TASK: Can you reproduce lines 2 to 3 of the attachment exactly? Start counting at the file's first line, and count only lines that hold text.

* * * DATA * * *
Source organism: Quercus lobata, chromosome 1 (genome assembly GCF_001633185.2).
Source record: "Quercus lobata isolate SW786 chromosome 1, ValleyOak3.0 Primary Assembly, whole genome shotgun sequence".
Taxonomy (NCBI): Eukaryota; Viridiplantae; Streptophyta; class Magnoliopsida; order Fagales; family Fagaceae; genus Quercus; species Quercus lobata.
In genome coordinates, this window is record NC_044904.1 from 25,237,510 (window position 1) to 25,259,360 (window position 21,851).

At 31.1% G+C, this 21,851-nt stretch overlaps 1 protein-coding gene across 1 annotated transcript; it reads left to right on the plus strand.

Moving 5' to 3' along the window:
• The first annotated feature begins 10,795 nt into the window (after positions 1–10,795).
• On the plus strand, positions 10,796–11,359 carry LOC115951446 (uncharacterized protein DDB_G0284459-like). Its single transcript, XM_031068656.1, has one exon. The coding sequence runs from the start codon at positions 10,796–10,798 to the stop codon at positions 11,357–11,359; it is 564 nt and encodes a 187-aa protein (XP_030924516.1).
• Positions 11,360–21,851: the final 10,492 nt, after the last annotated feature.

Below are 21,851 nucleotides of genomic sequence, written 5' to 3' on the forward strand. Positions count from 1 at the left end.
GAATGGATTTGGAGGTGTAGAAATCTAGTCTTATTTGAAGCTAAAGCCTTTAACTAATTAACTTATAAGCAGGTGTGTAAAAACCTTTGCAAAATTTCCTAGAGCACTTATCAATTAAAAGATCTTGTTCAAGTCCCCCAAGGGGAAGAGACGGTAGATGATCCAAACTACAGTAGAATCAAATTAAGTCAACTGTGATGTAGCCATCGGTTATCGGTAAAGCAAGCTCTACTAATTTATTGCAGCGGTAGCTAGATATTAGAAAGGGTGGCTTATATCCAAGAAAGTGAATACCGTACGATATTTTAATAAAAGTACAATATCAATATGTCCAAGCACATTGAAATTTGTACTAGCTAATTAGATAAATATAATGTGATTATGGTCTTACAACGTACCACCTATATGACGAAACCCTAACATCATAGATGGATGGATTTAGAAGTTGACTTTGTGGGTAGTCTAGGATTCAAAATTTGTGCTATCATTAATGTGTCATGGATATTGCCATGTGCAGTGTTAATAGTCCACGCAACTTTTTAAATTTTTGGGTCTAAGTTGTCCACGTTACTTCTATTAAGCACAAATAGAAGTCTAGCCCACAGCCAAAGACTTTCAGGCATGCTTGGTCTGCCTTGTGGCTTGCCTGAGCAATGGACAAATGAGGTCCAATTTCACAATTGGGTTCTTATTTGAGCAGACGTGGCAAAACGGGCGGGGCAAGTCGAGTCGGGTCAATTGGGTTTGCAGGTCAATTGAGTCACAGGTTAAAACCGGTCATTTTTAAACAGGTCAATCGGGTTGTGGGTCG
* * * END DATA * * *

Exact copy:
Source record: "Quercus lobata isolate SW786 chromosome 1, ValleyOak3.0 Primary Assembly, whole genome shotgun sequence".
Taxonomy (NCBI): Eukaryota; Viridiplantae; Streptophyta; class Magnoliopsida; order Fagales; family Fagaceae; genus Quercus; species Quercus lobata.